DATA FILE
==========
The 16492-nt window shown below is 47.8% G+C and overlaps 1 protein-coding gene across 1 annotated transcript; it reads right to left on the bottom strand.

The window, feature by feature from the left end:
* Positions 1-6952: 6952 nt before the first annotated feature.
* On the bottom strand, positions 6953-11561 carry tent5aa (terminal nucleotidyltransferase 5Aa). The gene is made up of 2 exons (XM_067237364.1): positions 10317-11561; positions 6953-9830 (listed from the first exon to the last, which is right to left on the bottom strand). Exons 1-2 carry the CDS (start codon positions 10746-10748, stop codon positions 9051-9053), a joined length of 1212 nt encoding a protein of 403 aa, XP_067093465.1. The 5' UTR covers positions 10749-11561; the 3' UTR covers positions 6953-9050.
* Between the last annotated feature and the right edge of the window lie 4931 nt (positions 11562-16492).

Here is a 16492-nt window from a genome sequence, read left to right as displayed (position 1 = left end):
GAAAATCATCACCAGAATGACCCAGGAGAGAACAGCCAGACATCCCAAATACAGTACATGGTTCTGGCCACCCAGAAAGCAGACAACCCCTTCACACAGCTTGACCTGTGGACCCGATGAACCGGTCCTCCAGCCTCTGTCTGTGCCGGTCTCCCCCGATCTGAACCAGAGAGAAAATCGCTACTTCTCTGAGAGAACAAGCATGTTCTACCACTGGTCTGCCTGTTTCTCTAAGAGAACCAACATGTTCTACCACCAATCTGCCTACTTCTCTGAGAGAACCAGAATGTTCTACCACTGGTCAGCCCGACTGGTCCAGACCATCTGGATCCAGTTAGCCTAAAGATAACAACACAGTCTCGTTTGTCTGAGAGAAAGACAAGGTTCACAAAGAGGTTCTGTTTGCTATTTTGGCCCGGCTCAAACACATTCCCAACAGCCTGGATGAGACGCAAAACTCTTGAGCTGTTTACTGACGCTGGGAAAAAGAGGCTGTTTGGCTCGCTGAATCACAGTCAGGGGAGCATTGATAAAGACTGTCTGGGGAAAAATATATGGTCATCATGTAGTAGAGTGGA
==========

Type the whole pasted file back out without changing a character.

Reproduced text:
The 16492-nt window shown below is 47.8% G+C and overlaps 1 protein-coding gene across 1 annotated transcript; it reads right to left on the bottom strand.

The window, feature by feature from the left end:
* Positions 1-6952: 6952 nt before the first annotated feature.
* On the bottom strand, positions 6953-11561 carry tent5aa (terminal nucleotidyltransferase 5Aa). The gene is made up of 2 exons (XM_067237364.1): positions 10317-11561; positions 6953-9830 (listed from the first exon to the last, which is right to left on the bottom strand). Exons 1-2 carry the CDS (start codon positions 10746-10748, stop codon positions 9051-9053), a joined length of 1212 nt encoding a protein of 403 aa, XP_067093465.1. The 5' UTR covers positions 10749-11561; the 3' UTR covers positions 6953-9050.
* Between the last annotated feature and the right edge of the window lie 4931 nt (positions 11562-16492).

Here is a 16492-nt window from a genome sequence, read left to right as displayed (position 1 = left end):
GAAAATCATCACCAGAATGACCCAGGAGAGAACAGCCAGACATCCCAAATACAGTACATGGTTCTGGCCACCCAGAAAGCAGACAACCCCTTCACACAGCTTGACCTGTGGACCCGATGAACCGGTCCTCCAGCCTCTGTCTGTGCCGGTCTCCCCCGATCTGAACCAGAGAGAAAATCGCTACTTCTCTGAGAGAACAAGCATGTTCTACCACTGGTCTGCCTGTTTCTCTAAGAGAACCAACATGTTCTACCACCAATCTGCCTACTTCTCTGAGAGAACCAGAATGTTCTACCACTGGTCAGCCCGACTGGTCCAGACCATCTGGATCCAGTTAGCCTAAAGATAACAACACAGTCTCGTTTGTCTGAGAGAAAGACAAGGTTCACAAAGAGGTTCTGTTTGCTATTTTGGCCCGGCTCAAACACATTCCCAACAGCCTGGATGAGACGCAAAACTCTTGAGCTGTTTACTGACGCTGGGAAAAAGAGGCTGTTTGGCTCGCTGAATCACAGTCAGGGGAGCATTGATAAAGACTGTCTGGGGAAAAATATATGGTCATCATGTAGTAGAGTGGA